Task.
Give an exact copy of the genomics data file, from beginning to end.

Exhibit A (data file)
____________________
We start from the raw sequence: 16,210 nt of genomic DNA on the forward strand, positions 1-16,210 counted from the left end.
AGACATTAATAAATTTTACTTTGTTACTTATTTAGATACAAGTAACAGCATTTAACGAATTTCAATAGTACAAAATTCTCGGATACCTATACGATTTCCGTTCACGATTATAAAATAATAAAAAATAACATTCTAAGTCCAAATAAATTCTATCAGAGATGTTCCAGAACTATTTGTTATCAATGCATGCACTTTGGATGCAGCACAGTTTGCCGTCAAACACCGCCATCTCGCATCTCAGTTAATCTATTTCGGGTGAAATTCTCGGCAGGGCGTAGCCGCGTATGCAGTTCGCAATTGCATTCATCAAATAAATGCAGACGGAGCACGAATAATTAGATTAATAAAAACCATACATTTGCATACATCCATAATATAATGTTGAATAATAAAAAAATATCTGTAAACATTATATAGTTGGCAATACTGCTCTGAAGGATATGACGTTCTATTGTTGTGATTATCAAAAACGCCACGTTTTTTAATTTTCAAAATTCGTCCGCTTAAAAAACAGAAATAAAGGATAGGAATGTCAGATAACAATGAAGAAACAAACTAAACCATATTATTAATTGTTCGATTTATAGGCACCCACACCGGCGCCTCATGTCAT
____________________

We start from the raw sequence: 16,210 nt of genomic DNA on the forward strand, positions 1-16,210 counted from the left end.
AGACATTAATAAATTTTACTTTGTTACTTATTTAGATACAAGTAACAGCATTTAACGAATTTCAATAGTACAAAATTCTCGGATACCTATACGATTTCCGTTCACGATTATAAAATAATAAAAAATAACATTCTAAGTCCAAATAAATTCTATCAGAGATGTTCCAGAACTATTTGTTATCAATGCATGCACTTTGGATGCAGCACAGTTTGCCGTCAAACACCGCCATCTCGCATCTCAGTTAATCTATTTCGGGTGAAATTCTCGGCAGGGCGTAGCCGCGTATGCAGTTCGCAATTGCATTCATCAAATAAATGCAGACGGAGCACGAATAATTAGATTAATAAAAACCATACATTTGCATACATCCATAATATAATGTTGAATAATAAAAAAATATCTGTAAACATTATATAGTTGGCAATACTGCTCTGAAGGATATGACGTTCTATTGTTGTGATTATCAAAAACGCCACGTTTTTTAATTTTCAAAATTCGTCCGCTTAAAAAACAGAAATAAAGGATAGGAATGTCAGATAACAATGAAGAAACAAACTAAACCATATTATTAATTGTTCGATTTATAGGCACCCACACCGGCGCCTCATGTCAT